Sitting across the hall from him, Arthur becomes attuned to the Alien's clockwork habits: 8:05 at his desk, 10:00 a.m. cup of tea, 12:30 lunch, 3:00 p.m. cup of tea, 5:30 leave. Arthur finally asks his one lunch buddy, Carol, about him:

Carol didn't look over her shoulder like most people would. 'You mean the Alien?'
(...)

'Our best guess is that he crashed at Roswell and, after poking and prodding, they couldn't decide what to do with him so they gave him a human face and sent him here. He eats exactly one apple at the same time every day and is always reading books no one would read for fun. Three years, I've seen him talk to exactly no one.'

'Has anyone talked to him?'

Carol looked over her shoulder. 'A copy of The History of the Peloponnesian War, Volume 3 is a pretty good Go Away sign in my experience.'

Arthur looked over at the Alien. It was a Go Away sign, but it was a very specific type of go away sign; it was the kind that said 'Look at Me Just for a Moment. I'm Weird. If you talk to me you're going to decide I'm weird and not like me so let's just save both of us the public discomfort of you feeling the need to reject me.' He'd used that same trick in high school with copies of The Prince and Art of War. There might have also been some eyeliner involved. He could also remember being desperately lonely and wanting someone else's weirdness to match with his.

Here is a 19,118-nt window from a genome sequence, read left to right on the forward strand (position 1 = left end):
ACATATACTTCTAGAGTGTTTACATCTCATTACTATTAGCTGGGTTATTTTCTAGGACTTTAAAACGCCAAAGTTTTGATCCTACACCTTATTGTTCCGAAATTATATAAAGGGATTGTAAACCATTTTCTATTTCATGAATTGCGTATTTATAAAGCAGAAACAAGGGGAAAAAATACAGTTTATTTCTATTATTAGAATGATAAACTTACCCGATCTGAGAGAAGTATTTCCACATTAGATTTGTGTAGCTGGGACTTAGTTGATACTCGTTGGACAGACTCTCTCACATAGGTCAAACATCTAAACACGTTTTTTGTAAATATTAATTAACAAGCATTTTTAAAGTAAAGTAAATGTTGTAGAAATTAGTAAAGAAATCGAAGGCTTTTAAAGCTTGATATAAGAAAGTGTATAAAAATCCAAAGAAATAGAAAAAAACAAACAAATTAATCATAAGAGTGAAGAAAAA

This is just masterful. It's Arthur's POV, but holy shit, do we feel like we know, really KNOW, the Alien (actually named Martin) from this exchange and observation: not just that he reads nonfiction bricks and barely eats, but who Martin is behind the wall he's built between him and the world. And the insight we get into Arthur too - the quiet, shy, awkward kid who, more than anything, wants someone else's weirdness to match with his, who is not put off by the Alien's Go Away sign but seeks, instead, connection, companionship. It's beautiful and utterly recognizable and incredibly specific, all at once.